From the White House to Mar-a-Lago, the Recovery Act's effects are inescapable.
Government jobs have fallen.
On Thursday, Jan 14th, although we predicted DOOM!, we also predicted the Dow would bottom around 16,000 (off by 250) and
The Fed is famous for raising rates prematurely, seeing ghosts of inflation. But there is no inflation on the horizon -- the bigger worry is deflation. In fact, the inflation rate is well below the Fed's own target of two percent. And the Fed is the only game in town. On balance, I think the opponents of a rate hike have the better argument. But consider for a moment that last assumption -- that the Fed is the only game in town. The larger issue, which is getting submerged in the great debate about raising rates, is that the Fed should not be the only game in town. With fiscal stimulus ruled out politically, pressure is on the Fed to be the sole engine of growth. Yet the central bank can only do so much.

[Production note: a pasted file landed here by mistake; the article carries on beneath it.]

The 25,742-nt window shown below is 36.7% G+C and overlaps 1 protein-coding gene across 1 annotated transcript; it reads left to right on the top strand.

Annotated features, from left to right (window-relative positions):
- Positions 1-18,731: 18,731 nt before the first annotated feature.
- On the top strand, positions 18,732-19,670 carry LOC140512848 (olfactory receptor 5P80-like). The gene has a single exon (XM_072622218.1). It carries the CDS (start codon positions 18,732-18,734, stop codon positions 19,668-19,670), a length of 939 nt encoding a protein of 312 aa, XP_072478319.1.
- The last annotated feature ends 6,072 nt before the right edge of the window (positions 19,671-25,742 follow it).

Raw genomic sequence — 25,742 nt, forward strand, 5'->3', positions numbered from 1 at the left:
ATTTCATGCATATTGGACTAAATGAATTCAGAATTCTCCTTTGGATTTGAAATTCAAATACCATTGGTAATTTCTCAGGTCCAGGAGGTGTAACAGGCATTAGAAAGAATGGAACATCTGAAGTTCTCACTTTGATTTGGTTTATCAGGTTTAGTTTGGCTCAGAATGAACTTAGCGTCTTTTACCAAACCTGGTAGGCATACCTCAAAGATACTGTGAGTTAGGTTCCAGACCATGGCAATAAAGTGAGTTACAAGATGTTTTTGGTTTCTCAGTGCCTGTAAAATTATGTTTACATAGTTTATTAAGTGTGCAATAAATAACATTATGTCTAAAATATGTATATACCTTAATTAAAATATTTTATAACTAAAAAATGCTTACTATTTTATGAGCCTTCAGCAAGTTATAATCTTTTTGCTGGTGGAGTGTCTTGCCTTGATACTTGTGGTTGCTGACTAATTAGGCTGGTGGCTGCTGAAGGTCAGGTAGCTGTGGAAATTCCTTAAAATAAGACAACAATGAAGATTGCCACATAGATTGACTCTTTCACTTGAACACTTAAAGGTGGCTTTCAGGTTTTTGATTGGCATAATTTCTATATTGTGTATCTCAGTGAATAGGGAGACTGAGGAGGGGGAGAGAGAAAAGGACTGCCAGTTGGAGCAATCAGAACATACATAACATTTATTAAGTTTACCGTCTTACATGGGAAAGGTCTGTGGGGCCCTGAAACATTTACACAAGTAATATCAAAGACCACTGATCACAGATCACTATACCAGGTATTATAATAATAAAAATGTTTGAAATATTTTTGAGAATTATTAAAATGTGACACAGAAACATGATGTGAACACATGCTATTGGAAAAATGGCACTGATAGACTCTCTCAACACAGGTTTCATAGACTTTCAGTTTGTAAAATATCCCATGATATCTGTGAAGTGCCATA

I've stated repeatedly that a massive amount of stimulus has been required to generate GDP growth of just 2.0%-2.5% annually since the end of the Great Recession (June 2009). We have further said that the removal or reversal of some of these stimulants will be a tough hurdle for the economy to overcome.
Balancing the budget through reduced spending and increased revenues, ending the vast expansion of the Federal Reserve's balance sheet and normalizing interest rates, are all necessary actions in the effort to right the economy in the face of the Great Recession.